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I have a bunch of scripts that send output to stdout. I am redirecting the output to files, but these files get large very very quickly. For example:

./script_with_lots_of_outpu.sh 2>&1 mylog.txt &

I would like to send the output to a named pipe instead so something like the following script could switch the file being written to:

#!/bin/bash
if [ $# -ne 2 ]; then
echo "USAGE: ./redir.sh pipename filename" 
fi

pipename=$1
filename=$2
trap filename="`date +%s`$filename" 2
mkfifo $pipename

while [ 1 -eq 1 ]
do
    read input
    echo $input >> $filename
done < $pipename

One could send this script a CTRL-C (or some other signal) and it would effectively cause the output of the pipe to start writing to a different file (prepended with a timestamp).

When I run this script and then echo something to it, it starts writing a ton of empty lines:

   > ./redir.sh testpipe testfile &
   > echo "this is a tesT" > testpipe
   > wc -l testfile
   627915 testfile

How can I make redir.sh only write out to a file when the pipe it reads from is written to?

EDIT

final product seems to be working as follows. I need to test some more to find out if it is production-worthy

#!/bin/bash

if [ $# -ne 2 ]; then
    echo "USAGE: ./redir.sh pipename filename" 
    exit -1
fi

pipename=$1; rm $pipename;
origname=$2.log
filename=$2

rename()
{
    filename="$origname-`date +%s`"
    mv $origname $filename
    nohup nice -n 20 tar -czvf $filename.tar.gz $filename &
    trap rename 2
}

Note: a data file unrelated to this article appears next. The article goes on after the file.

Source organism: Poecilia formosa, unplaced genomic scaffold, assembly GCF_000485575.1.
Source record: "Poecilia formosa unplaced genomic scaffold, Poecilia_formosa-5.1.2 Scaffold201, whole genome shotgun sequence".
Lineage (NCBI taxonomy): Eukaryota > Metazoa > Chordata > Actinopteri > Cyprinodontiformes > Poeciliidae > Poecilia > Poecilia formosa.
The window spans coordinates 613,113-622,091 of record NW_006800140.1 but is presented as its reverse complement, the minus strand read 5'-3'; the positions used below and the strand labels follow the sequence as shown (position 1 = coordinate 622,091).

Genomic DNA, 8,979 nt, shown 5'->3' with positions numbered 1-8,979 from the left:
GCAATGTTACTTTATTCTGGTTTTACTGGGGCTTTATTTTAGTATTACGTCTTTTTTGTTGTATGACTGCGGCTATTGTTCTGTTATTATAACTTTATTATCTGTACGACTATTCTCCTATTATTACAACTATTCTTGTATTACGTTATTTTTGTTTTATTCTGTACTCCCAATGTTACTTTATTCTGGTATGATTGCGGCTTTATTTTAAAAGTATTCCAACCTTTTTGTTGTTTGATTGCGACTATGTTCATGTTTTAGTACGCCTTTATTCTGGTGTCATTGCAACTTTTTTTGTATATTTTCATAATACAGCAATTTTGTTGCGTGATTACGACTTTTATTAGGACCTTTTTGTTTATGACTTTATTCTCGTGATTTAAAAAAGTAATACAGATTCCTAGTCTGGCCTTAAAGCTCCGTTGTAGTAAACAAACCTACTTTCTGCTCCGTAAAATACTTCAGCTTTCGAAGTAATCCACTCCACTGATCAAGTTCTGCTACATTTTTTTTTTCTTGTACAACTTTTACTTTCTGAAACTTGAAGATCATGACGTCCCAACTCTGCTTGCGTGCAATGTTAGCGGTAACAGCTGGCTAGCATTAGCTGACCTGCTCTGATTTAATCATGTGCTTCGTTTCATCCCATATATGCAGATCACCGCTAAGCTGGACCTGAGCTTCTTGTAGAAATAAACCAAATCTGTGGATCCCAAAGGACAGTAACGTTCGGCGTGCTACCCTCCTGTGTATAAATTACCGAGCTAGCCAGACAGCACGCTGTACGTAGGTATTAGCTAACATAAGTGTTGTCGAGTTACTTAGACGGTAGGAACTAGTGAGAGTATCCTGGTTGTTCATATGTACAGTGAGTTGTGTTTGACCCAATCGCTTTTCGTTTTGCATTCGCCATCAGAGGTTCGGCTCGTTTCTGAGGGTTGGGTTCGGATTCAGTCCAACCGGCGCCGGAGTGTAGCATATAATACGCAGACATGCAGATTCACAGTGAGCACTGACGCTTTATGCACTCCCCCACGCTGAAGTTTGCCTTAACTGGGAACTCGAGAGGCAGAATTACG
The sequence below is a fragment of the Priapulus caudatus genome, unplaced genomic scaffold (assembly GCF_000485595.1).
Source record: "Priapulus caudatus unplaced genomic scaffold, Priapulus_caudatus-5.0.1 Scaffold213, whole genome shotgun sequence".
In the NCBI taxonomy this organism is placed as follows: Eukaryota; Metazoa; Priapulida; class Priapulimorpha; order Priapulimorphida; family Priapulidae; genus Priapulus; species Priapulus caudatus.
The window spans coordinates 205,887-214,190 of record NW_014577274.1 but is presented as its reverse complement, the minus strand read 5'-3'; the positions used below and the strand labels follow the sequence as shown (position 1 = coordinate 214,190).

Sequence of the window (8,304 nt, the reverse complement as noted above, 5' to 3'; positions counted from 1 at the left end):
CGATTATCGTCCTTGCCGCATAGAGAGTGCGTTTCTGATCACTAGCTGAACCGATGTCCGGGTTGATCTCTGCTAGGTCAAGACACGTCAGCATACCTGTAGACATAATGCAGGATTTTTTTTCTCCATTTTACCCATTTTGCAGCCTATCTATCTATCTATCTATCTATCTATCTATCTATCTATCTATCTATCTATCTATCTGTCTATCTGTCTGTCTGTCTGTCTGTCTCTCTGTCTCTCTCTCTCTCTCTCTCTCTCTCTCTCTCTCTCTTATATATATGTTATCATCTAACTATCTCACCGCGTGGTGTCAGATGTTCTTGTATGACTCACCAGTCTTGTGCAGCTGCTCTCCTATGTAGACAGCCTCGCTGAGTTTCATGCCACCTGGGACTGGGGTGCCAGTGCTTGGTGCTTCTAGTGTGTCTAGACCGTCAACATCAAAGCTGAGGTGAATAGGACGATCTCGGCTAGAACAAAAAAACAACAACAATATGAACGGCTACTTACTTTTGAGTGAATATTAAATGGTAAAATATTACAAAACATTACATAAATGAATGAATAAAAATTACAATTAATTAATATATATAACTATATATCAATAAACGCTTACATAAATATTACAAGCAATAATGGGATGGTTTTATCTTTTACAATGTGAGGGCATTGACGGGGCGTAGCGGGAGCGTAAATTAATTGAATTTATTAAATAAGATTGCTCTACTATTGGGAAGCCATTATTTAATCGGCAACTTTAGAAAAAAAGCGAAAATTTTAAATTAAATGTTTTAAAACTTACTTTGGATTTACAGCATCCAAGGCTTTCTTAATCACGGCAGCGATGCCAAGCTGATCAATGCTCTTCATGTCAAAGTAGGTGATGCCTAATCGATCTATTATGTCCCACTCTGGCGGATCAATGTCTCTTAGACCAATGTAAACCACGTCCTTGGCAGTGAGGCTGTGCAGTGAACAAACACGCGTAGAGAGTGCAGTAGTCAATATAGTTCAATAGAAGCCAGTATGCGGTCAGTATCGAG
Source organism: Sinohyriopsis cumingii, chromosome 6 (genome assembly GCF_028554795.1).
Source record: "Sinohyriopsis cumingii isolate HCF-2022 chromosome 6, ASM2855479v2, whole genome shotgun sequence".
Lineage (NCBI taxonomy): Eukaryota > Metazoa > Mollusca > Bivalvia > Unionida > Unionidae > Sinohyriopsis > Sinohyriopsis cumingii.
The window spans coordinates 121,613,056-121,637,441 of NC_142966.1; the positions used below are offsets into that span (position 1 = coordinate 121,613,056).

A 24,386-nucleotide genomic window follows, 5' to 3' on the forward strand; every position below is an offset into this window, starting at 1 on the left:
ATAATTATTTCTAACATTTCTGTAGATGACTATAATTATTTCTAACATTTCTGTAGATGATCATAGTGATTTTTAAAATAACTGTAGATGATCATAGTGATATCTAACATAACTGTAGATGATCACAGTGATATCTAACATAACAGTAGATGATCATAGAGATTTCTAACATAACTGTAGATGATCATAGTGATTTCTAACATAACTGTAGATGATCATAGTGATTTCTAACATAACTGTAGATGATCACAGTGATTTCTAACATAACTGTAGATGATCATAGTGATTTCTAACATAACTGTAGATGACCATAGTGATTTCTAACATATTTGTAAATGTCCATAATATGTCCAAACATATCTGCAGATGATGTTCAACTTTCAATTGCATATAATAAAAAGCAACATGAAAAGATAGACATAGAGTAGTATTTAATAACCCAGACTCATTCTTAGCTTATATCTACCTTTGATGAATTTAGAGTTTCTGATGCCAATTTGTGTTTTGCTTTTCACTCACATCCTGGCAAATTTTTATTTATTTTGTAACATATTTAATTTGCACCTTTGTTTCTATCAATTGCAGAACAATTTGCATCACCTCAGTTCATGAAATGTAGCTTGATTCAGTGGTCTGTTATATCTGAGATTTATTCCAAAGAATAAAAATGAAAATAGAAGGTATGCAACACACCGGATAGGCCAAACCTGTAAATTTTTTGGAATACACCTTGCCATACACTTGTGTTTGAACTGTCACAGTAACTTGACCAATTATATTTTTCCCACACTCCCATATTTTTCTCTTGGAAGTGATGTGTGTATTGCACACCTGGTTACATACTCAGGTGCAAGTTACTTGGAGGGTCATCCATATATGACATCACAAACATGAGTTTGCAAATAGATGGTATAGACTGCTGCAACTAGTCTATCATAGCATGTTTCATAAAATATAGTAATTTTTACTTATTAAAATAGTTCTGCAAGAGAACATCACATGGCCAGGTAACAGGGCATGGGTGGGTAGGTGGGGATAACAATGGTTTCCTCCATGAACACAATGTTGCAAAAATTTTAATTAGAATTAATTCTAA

mkfifo $pipename
trap rename 2

while [ 1 -eq 1 ]
do
    read input
    echo $input >> $origname
done <> $pipename
share|improve this question

1 Answer 1

up vote 0 down vote accepted

There is a caveat concerning the reading from a named pipe. When you open a named pipe your open() call hangs until a writer shows up. When a writer shows up subsequent read() calls will return whatever data the writer has written to the pipe. However, when the writer closes the pipe (or exits) the read() calls start returning 0 (rather than blocking).

This is the reason that instead of

int fd = open("testpipe", O_RDONLY);

one might want to open a pipe like this

int fd = open("testpipe", O_RDWR);

This way the process is not only the reader, but also the writer. Even though you never actually write anything to the pipe, this ensures that a writer exists and hence read() calls do not return 0, but block instead waiting for some writer to write something to the pipe.

Now, when your script does this:

while [ 1 -eq 1 ]
do
    read input
    ...
done < $pipename

your shell opens the pipe for reading only (O_RDONLY).

The solution to your problem is to make shell open the pipe for both reading and writing like this:

while [ 1 -eq 1 ]
do
    read input
    ...
done <> $pipename

Note the replacement of < $pipename with <> $pipename. This is what makes the shell open the pipe for both reading and writing (O_RDWR).

share|improve this answer
    
incredibly sorry for taking so long on responding. you suggestion worked beautifully. –  Hersheezy Apr 18 '12 at 2:01

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